Tag Archives: Gardens

The Danish for garden is “haven”: five reasons why I love Gardeners’ World

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The latest series of the BBC’s flagship horticulture programme Gardeners’ World started on Friday, heralding its 50th year of broadcast – quite an achievement.  I’ve long been a fan, and a few years ago jumped at the chance to take part in one Science in the Garden special episode with Carol Klein (which I’ve posted about previously).  Since Friday I’ve given some thought as to what I get from the programme and have come up with a list of the main reasons why I love watching it:

1.  At its heart, Gardeners’ World is about the main subject of this blog and of my career: biodiversity.  Specifically the programme is centred on the biological richness of wild plants and the diversity of the horticultural varieties that we have created from them, for food and for ornament.  Spinning off from this is the acknowledgement that, although much of it is not native to Britain, this plant biodiversity (and the way in which we manage it in our gardens) can have important positive benefits for the wildlife of our country, including birds, amphibians and reptiles, and insects such as bees and butterflies.  This is particularly the case in urban settings and I’ve noticed a welcome trend in recent years for Gardeners’ World to include more features about city horticulture.

2.  Gardeners’ World has long championed a more environmentally friendly approach to horticulture, bringing in ideas about using peat-free compost, minimal use of biocides, recycling and upcycling, composting, and growing your own food, long before any of this became fashionable.  Indeed there’s a strong argument to be made that earlier presenters such as the late Geoff Hamilton were responsible for such fashions gaining mainstream exposure, influencing the habits of millions of people in Britain.  That kind of influence should not be under-estimated.

3. Gardeners’ World reminds me of my dad, who died in 1996.  I can recall him watching it back in the 1970s when Percy Thrower was the presenter and my dad had an allotment a short walk from our small terraced cottage house, with its tiny concrete backyard.  Some of my earliest memories of plants and nature relate to that allotment: a huge rambling rose along the fence; a greenhouse made from old window panes, filled with the rich scent of tomatoes; a toad that dad put in that greenhouse to eat the slugs; rainwater tanks hosting little communities of wriggling insect larvae.  After the allotment plots were cleared by the local council and sold for development my dad erected a greenhouse in the backyard, and grew shrubs and bedding in large pots.  In the early 1980s this was joined by a second small greenhouse for my cactus and succulent collection, many of which I still have.  Some of the best stories in Gardeners’ World are as much about people and their relationships with one another and with their gardens, as they are about plants and gardening per se (see also number 5, below).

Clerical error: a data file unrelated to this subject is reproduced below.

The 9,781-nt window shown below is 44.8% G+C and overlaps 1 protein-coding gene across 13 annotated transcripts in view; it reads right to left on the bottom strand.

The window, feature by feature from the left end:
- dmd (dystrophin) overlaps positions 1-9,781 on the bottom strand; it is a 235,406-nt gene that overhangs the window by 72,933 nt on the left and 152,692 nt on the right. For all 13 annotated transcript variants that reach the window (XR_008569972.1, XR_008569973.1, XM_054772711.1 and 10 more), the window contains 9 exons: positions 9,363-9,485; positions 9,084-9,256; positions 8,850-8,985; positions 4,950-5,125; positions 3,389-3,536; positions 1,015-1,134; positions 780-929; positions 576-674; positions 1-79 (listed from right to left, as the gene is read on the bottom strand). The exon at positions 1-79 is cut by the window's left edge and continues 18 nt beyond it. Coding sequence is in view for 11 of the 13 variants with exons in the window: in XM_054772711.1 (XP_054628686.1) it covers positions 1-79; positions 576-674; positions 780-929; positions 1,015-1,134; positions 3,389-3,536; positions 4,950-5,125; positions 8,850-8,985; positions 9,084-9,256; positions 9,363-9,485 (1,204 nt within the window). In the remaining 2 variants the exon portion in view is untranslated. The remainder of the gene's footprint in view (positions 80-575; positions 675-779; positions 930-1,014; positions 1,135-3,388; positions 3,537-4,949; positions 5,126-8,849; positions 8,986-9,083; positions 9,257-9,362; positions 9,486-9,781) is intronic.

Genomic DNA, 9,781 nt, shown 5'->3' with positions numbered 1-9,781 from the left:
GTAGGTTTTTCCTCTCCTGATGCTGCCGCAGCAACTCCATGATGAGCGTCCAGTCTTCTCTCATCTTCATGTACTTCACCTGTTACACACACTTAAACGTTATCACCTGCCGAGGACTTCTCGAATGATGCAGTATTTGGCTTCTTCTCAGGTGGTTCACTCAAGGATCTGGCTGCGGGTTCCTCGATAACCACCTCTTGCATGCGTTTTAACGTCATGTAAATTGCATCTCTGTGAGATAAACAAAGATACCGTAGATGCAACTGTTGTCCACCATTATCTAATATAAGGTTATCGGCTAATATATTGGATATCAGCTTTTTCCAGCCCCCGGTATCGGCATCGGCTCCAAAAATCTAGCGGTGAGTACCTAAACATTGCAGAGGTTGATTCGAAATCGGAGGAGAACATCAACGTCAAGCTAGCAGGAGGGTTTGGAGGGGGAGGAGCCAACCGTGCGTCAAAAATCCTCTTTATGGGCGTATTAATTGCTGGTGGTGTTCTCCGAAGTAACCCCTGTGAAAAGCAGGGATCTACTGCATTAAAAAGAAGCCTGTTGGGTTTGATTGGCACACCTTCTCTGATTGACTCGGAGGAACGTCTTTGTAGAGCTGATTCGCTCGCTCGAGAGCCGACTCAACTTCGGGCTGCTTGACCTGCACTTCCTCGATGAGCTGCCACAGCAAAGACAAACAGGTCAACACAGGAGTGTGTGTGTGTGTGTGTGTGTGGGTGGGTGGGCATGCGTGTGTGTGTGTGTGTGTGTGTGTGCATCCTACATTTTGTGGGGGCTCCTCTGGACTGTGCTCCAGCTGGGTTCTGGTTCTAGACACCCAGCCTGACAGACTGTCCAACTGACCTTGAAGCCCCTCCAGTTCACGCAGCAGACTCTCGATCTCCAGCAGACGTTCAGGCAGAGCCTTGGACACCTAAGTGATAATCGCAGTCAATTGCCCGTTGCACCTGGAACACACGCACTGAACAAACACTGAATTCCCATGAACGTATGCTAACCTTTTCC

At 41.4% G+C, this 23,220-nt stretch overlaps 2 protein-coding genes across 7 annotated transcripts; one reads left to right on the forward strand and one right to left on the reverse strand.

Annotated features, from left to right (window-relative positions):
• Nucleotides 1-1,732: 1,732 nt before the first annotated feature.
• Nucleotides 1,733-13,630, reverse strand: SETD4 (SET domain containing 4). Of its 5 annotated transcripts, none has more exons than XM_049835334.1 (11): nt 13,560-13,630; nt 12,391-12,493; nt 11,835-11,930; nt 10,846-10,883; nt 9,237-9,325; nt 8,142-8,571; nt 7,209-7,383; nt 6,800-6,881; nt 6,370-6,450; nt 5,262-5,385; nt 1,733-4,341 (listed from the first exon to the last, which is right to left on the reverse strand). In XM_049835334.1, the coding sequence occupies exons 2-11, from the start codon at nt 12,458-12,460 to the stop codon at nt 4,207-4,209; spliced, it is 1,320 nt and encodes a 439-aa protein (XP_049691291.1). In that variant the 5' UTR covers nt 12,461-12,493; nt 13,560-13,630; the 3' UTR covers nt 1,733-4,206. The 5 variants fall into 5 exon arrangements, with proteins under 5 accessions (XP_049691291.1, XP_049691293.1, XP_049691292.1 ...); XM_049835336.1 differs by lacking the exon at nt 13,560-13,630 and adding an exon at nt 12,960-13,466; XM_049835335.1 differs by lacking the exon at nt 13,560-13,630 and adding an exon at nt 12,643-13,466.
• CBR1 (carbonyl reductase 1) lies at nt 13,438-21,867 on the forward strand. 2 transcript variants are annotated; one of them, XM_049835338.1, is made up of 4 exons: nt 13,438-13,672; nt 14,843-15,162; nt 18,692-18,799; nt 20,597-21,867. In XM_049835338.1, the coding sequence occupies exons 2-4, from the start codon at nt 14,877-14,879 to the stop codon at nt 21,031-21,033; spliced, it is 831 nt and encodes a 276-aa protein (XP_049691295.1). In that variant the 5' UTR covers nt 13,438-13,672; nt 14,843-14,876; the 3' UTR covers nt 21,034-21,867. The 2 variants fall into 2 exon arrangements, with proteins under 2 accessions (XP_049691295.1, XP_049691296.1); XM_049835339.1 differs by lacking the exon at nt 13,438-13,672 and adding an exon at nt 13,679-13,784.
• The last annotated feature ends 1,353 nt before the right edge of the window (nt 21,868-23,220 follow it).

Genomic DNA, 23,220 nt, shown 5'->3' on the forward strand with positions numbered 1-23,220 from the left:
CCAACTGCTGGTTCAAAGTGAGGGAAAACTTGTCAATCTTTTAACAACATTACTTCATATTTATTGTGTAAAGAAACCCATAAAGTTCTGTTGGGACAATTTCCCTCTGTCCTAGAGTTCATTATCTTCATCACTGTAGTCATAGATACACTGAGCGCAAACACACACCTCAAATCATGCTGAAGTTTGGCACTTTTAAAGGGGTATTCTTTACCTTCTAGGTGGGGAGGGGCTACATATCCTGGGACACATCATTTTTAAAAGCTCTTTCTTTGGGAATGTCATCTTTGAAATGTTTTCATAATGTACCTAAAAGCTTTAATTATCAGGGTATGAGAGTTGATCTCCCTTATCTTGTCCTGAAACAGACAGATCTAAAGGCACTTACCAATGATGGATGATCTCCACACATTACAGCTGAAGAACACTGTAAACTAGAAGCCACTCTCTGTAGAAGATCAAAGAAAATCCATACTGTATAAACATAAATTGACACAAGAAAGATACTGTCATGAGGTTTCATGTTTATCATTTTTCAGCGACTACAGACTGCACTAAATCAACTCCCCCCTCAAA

4.  Despite having watched the programme for many years I still get new things from it.  Each season I gain inspiration for new plants and new ways of working with the garden that Karin and I are developing here in Northampton, which I’ve talked about quite a few time; see for example:  Renovating a front garden…, my post about Scientists and gardens, and the series I did on pollinators in the garden for Pollinator Awareness Week.  Gardeners never stop learning.

5. Being from the north of England I’m intrigued by the linguistic links between that part of our country and Scandinavia, particularly shared words such as “bairn”, and place-name elements such as “holm”.  Karin is Danish and these connections of language are something we often discuss.  Recently she pointed out that the Danish word for garden is “haven”.  Although it’s not pronounced in the English manner that word is probably the best single way of describing how I feel about our garden; it’s a haven from from the outside world, a place of rest and security, contemplation and physical activity, emotionally supporting us, and providing resources and space for the wildlife that uses it.  Although we don’t do much work in the garden during the winter, each year the start of a new season of Gardeners’ World reminds me of the pleasures to come in our own haven.

Of course there are sometimes things that irritate me about the programme: it can be a bit too cosily middle class at times, occasionally the advice offered can be simplistic or inaccurate, and some of the “scientific” trials of plant varieties lack rigour and replication.  Nonetheless, it’s a programme I have grown up with and one that I love to watch.  Happy Anniversary Gardeners’ World, here’s to 50 more years!

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Filed under Bees, Biodiversity, Biodiversity and culture, Gardens, Personal biodiversity, Urban biodiversity

When did plastic plants become acceptable?

Plants are important.  Really, really important.  They play important roles in society and in the nature that supports our societies: plants feed us; they are a source of many pharmaceuticals; they produce oxygen and store up carbon dioxide; they can remove pollutants from city atmospheres; and they are the foundation for much of the world’s ecological functioning.  In addition they inspire poets, artists, musicians, and have huge cultural significance, as well as bringing beauty and biodiversity to even the most urban of environments. Plants positively add to our quality of life, and make us happy, whether we are aware of it or not.